Solar PV is the favourite energy generation technology amongst Conservative voters, a new study conducted by think tank Bright Blue has found.
And the report – dubbed ‘Green conservatives? Understanding what Conservatives think about the environment’ – also found that Tory voters wanted the government to do more to encourage renewable energy deployment.
The right-leaning think tank surveyed nearly 2,000 Tory voters and found solar to be the most favoured energy generation technology with a mean favourable score of 7.7/10, narrowly beating tidal (7.6) into second place.
Perhaps interestingly given the Conservative Party’s manifesto promise to pull all support of onshore wind, that technology made it into the top five with gas, nuclear and coal the least favourite technologies in that order.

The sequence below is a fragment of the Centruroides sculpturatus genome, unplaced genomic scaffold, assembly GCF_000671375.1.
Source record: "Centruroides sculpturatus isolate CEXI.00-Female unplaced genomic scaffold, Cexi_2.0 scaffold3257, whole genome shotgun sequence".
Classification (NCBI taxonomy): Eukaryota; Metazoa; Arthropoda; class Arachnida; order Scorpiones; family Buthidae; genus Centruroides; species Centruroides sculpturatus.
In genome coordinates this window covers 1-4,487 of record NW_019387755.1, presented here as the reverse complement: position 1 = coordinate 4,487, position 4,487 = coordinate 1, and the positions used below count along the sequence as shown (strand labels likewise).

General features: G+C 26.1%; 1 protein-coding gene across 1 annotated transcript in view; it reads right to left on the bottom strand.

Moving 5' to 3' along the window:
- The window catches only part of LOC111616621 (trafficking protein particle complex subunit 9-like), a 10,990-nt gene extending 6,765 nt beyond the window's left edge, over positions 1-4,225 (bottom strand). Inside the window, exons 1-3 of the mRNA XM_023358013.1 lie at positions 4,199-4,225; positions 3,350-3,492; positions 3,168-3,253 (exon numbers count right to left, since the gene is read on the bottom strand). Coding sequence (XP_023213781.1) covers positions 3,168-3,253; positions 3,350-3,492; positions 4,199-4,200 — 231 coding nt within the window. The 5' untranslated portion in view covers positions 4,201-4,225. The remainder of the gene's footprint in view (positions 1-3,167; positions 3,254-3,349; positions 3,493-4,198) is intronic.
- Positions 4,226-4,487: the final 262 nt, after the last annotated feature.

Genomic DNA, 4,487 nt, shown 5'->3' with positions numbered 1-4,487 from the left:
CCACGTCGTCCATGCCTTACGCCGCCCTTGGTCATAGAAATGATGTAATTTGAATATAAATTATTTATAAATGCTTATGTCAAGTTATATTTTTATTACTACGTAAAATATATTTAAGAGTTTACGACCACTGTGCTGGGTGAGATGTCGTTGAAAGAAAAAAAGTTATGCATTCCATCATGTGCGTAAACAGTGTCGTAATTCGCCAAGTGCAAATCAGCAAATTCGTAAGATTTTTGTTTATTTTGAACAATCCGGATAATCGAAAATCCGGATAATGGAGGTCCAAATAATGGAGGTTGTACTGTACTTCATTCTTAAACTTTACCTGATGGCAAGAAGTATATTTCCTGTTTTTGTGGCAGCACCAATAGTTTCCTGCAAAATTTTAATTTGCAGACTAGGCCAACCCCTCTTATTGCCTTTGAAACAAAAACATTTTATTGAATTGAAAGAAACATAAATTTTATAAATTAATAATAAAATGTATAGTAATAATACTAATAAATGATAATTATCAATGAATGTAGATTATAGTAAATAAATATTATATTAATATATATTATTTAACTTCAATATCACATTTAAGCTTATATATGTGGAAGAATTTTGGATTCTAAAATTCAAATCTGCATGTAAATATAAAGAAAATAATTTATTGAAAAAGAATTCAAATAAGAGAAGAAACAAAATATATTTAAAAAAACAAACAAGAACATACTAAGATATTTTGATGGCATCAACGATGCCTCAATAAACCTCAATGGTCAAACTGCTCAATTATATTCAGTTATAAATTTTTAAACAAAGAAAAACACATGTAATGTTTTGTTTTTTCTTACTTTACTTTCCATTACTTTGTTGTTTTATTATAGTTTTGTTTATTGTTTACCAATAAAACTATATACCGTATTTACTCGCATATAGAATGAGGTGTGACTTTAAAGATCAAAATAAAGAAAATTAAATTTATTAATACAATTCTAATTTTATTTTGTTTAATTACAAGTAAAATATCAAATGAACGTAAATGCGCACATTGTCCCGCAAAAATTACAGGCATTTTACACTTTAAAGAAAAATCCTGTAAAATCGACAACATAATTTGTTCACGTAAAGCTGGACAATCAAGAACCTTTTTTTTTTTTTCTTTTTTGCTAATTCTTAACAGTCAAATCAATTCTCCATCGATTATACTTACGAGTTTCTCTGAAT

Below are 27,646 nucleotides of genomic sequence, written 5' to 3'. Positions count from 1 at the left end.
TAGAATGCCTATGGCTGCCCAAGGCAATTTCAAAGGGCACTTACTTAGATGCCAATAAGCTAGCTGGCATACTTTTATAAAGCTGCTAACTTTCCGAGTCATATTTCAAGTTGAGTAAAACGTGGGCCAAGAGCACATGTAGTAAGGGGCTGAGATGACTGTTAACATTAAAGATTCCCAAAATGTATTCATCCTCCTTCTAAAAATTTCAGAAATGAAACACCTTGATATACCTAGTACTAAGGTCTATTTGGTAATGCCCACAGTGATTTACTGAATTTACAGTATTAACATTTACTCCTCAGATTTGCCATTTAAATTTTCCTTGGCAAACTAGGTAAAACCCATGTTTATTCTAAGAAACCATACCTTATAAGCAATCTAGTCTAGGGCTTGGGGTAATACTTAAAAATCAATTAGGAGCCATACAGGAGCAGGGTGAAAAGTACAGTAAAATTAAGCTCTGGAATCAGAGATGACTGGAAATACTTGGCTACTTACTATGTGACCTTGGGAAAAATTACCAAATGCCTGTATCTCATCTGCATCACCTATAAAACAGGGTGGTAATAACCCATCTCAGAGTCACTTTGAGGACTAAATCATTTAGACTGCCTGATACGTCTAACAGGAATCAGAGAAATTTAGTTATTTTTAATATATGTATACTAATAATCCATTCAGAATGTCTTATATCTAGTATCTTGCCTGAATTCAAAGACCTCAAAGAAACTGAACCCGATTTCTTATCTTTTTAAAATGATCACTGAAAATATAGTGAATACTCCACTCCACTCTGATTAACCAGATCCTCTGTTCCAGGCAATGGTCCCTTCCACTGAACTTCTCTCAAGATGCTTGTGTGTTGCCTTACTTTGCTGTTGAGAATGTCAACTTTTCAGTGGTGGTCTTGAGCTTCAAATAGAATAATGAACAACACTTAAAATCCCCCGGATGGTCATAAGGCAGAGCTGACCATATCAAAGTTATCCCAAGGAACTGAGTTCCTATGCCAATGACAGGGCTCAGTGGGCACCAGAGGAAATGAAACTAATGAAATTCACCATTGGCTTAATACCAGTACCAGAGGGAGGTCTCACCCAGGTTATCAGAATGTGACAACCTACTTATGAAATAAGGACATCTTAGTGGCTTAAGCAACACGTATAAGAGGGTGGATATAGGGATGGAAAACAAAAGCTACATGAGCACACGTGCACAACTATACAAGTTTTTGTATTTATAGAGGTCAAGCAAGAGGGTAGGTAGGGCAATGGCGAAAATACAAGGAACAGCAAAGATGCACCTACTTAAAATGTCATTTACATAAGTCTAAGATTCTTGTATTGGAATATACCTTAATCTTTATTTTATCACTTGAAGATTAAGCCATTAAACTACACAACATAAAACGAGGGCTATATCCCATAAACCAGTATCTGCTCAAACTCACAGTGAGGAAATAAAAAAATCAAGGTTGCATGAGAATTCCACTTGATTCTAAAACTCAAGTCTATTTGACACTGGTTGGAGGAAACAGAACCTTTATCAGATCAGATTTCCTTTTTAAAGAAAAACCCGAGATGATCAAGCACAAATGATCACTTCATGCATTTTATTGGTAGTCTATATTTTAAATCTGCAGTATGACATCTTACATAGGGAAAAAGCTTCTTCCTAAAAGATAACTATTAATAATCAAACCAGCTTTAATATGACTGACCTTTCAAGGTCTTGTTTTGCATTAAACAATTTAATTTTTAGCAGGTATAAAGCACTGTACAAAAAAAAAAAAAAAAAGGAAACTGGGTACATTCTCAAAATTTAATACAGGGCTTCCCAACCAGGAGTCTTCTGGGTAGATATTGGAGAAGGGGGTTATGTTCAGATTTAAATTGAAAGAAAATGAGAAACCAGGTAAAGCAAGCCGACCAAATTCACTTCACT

The report also concluded that the majority of Tory voters were proud of the UK’s historic support of climate and environmental initiatives, and 85% wanted the country to maintain renewable energy and energy efficiency targets post-Brexit, as these are currently set at EU level.
This extended to a majority of those surveyed wanting the current government to afford further support to the deployment of renewables despite the raft of cuts enacted shortly after the party’s election victory in May 2015.
Since then solar and onshore wind – the two cheapest renewable generation technologies according to the government’s advisory body, the Committee on Climate Change – have been subjected to various cuts in subsidies which have significantly stymied deployment.
The wider renewables lobby also remains in a state of flux after key policy announcements have been pushed back.
The future of the Levy Control Framework beyond the 2020/21 delivery year was expected to be confirmed at last month’s budget announcement but was pushed back until the autumn, while there has yet to be any concrete date set for the publication of the delayed emissions reduction plan.
The Department for Business, Energy and Industrial Strategy had yet to respond to requests for comment at the time of publication.